Imagine that vegetable farmers could suddenly multiply their yields per acre. Or that the vegetable-growing season continued with ideal climatic conditions forever. Or that local soil quality and climate didn't matter. Or that there was no need to use pesticides because rodents and insects were nowhere to be seen. Or that large volumes of vegetables could be grown and processed on the edge of urban areas, slashing the time and expense of transporting produce to retail outlets. Growers and processors would be busy all year round in a predictably manageable way.
These are not wild fantasies but realistic expectations of the future. And the future isn't some vaguely distant land: progressive agribusinesses are already setting foot on it. These businesses are readying themselves for a world of climate change and global population explosion—a world where it will be vital to grow more and waste less.
Not many vegetable farms will indeed alter radically in the foreseeable future, if at all. But a significant enough number will change and are changing right now to pioneer a new direction for the industry. A path that leads straight indoors. Indoor farming, also known as controlled environment farming, is on the rise. So, too – literally – is its upwardly mobile cousin, vertical farming.
The majority of existing indoor farms rely on hydroponic growing systems, while vertical farms also employ aeroponics and aquaponics. Because of the reliance on irrigation (by water and mist), on artificial lighting, and HVAC (heating, ventilation, and air-conditioning) systems, such operations are relatively expensive to establish. And because of the associated energy costs and the people needed to tend to these systems, they are also somewhat costly to run. This is keeping smaller players out of the game, but those businesses that can afford the capital investment are finding it's profitable. The key is to grow the types of crops that generate high revenues.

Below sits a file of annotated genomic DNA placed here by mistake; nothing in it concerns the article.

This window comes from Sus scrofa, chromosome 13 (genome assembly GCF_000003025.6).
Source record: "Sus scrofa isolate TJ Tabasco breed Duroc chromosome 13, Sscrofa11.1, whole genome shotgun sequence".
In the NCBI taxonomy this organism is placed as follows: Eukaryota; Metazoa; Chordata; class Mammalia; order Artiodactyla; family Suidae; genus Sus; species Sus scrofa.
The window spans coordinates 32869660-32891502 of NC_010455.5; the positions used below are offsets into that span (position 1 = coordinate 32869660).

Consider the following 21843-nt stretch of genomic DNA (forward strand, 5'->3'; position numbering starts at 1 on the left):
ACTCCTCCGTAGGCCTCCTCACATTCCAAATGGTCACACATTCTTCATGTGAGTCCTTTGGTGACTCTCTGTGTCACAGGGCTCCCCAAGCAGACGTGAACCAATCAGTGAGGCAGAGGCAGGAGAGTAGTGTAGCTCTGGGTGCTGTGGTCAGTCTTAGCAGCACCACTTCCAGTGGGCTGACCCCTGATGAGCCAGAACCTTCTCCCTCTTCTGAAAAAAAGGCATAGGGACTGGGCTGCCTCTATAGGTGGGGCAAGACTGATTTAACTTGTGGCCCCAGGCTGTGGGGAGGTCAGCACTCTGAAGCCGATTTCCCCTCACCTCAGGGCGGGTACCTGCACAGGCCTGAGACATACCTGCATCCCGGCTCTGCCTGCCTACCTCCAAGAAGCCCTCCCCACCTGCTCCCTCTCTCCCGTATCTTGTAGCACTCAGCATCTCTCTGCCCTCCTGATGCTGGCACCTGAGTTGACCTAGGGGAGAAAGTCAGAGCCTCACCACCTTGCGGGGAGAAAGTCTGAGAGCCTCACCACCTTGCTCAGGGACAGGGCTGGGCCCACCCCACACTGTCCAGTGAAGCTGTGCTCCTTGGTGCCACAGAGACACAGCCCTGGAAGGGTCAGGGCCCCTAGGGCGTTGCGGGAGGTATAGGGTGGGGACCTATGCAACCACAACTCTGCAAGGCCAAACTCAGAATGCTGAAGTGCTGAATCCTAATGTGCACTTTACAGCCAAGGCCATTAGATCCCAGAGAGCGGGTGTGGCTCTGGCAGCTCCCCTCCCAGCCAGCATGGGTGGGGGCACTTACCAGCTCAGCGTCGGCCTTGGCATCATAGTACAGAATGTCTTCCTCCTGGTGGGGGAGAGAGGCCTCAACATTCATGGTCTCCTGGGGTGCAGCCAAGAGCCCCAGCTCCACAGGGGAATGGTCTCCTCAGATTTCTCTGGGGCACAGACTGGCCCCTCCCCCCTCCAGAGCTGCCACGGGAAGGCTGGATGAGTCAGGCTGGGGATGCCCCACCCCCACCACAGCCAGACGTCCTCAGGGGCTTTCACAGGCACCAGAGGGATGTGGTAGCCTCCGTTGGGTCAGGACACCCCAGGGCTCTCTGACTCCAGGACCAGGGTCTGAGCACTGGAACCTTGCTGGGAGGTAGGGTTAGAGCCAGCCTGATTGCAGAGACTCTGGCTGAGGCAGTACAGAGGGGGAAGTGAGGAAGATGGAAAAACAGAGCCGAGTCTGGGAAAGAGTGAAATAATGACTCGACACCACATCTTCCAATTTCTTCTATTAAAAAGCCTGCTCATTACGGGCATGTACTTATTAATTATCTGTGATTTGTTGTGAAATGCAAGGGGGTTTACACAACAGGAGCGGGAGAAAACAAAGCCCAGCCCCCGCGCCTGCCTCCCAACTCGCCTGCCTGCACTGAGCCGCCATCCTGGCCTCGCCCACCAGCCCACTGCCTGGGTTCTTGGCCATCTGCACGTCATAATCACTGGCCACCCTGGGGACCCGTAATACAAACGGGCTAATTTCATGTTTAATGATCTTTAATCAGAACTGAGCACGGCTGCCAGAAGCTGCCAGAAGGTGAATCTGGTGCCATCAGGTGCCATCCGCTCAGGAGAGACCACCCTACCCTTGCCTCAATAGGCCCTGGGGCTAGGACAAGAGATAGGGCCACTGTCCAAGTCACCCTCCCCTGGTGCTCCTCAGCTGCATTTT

This typically means crops that have quick growth cycles and are short enough to be grown in many layers. Leafy greens are the indoor farmers' favorite, while other popular choices are herbs, microgreens, and tomatoes. Today's indoor farms are also growing cucumbers, leeks, mushrooms, onions, and peppers, a diversity that's likely to increase as indoor farming technologies become fine-tuned.
Those technologies alter what processors must detect and eject from their lines. Although foreign materials no longer come in from the field, plastic parts from the irrigation system are known to break and find their way onto the line. Although the indoor climate is controlled, layered growing can result in crop imperfections such as rot and leaf discolorations. And although indoor farming is, in its infancy, heavily reliant on manual labor, sorting machines can help alleviate this.
Two words of warning, though, about this brave new world. One: when growing seasons are endless, obliging processing lines to run and run, it will be more important than ever to have sorters that are dependably robust, to minimize downtime. And two: in the future, knowledge will be power, which means that vegetable processors will have to gather and analyze data from their sorting machines to achieve competitive efficiencies. Remarkably, that data will lead to even greater yields and even less food waste.